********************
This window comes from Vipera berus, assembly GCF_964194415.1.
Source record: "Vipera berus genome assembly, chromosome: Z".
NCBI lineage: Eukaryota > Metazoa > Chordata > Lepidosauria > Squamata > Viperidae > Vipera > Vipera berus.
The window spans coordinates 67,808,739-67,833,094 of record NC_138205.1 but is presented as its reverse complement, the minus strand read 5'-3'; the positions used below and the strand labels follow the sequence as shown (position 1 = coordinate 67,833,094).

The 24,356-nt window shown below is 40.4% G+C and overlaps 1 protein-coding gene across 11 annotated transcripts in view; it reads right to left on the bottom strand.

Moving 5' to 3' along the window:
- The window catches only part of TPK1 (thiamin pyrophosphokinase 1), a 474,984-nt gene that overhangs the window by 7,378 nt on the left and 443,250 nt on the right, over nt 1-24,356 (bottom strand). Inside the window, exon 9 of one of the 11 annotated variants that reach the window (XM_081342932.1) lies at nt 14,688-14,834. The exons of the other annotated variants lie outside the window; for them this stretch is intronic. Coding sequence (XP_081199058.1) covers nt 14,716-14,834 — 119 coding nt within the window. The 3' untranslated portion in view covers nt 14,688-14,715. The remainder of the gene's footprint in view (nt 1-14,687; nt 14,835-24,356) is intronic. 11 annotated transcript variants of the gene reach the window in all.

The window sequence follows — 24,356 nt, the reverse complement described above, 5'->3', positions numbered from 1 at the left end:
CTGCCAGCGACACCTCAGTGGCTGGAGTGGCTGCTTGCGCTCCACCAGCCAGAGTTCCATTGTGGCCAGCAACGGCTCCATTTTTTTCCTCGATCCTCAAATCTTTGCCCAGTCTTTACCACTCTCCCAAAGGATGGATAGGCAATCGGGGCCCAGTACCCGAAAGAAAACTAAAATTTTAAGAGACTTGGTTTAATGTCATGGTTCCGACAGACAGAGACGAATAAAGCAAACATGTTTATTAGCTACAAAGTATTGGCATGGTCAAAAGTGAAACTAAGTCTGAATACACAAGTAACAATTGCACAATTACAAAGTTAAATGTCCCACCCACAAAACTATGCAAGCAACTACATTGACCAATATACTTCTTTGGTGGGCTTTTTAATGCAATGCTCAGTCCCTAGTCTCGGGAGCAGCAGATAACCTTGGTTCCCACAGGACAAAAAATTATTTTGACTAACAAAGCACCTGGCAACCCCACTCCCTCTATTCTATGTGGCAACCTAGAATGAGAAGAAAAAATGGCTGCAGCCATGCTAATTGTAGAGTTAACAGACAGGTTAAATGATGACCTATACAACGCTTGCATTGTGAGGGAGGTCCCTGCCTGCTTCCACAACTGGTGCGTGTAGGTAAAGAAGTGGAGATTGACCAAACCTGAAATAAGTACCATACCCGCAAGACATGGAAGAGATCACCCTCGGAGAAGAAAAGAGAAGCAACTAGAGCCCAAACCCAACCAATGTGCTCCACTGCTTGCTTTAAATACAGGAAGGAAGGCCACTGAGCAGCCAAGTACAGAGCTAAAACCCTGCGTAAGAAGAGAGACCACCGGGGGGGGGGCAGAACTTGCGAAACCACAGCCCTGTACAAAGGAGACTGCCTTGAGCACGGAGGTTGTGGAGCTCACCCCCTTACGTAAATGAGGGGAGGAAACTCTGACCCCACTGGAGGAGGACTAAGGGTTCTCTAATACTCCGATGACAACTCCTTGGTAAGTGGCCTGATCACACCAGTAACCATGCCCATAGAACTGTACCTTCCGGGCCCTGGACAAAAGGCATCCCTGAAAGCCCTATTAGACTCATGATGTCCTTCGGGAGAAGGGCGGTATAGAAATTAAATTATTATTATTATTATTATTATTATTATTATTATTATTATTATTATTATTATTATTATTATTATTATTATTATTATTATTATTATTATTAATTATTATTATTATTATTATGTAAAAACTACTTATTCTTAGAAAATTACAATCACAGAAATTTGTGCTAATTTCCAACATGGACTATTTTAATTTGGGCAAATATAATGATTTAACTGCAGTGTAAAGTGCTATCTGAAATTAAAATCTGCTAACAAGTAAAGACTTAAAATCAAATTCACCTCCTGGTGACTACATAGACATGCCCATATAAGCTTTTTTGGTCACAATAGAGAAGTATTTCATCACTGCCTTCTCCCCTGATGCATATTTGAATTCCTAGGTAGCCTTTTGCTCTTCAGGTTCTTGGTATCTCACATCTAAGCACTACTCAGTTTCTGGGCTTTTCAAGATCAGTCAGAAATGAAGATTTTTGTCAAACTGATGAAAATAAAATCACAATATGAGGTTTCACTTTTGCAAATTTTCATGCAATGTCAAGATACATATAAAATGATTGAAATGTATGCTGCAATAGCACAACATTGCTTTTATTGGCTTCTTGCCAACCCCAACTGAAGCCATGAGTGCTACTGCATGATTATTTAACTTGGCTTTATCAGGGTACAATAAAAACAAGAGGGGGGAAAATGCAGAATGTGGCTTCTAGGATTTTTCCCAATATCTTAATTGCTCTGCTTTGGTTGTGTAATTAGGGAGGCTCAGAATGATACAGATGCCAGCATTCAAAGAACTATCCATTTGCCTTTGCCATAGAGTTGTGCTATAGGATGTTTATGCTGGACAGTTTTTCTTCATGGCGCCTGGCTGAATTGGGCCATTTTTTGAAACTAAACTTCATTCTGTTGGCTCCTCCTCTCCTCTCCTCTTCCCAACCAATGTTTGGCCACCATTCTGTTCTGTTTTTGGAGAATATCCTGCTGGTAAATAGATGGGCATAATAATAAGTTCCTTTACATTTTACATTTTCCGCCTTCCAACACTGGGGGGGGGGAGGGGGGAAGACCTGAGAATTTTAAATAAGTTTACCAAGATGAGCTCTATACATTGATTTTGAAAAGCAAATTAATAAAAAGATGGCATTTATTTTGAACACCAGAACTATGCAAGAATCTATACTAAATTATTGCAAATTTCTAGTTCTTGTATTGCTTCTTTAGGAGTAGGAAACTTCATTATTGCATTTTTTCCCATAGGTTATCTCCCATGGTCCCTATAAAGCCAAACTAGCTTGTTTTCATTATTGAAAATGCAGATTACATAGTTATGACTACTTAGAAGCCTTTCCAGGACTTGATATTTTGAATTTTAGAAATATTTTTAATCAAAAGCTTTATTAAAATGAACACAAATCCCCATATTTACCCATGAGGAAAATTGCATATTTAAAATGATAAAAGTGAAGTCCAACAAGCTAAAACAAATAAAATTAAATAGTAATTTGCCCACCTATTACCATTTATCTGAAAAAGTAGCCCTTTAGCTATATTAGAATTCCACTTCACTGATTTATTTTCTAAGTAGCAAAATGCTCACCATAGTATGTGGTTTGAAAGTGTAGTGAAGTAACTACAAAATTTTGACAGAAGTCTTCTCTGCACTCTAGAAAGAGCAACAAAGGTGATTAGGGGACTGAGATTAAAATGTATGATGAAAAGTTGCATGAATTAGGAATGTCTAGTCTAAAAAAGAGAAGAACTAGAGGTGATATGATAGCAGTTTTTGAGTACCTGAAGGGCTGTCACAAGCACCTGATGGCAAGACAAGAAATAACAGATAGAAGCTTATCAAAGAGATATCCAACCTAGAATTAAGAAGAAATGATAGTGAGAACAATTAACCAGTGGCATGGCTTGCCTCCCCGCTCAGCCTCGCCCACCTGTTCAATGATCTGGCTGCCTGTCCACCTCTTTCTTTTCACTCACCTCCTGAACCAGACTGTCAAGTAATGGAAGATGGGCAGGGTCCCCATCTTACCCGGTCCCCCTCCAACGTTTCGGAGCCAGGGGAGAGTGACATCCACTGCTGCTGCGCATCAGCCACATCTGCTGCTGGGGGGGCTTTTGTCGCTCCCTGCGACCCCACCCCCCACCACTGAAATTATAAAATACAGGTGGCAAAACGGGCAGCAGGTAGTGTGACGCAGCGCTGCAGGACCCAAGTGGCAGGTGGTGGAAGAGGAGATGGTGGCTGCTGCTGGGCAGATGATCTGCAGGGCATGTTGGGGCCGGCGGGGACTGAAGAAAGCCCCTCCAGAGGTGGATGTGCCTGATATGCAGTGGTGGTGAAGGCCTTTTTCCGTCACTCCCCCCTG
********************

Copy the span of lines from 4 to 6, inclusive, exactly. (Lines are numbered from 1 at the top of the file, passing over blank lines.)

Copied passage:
The window spans coordinates 67,808,739-67,833,094 of record NC_138205.1 but is presented as its reverse complement, the minus strand read 5'-3'; the positions used below and the strand labels follow the sequence as shown (position 1 = coordinate 67,833,094).

The 24,356-nt window shown below is 40.4% G+C and overlaps 1 protein-coding gene across 11 annotated transcripts in view; it reads right to left on the bottom strand.

Moving 5' to 3' along the window: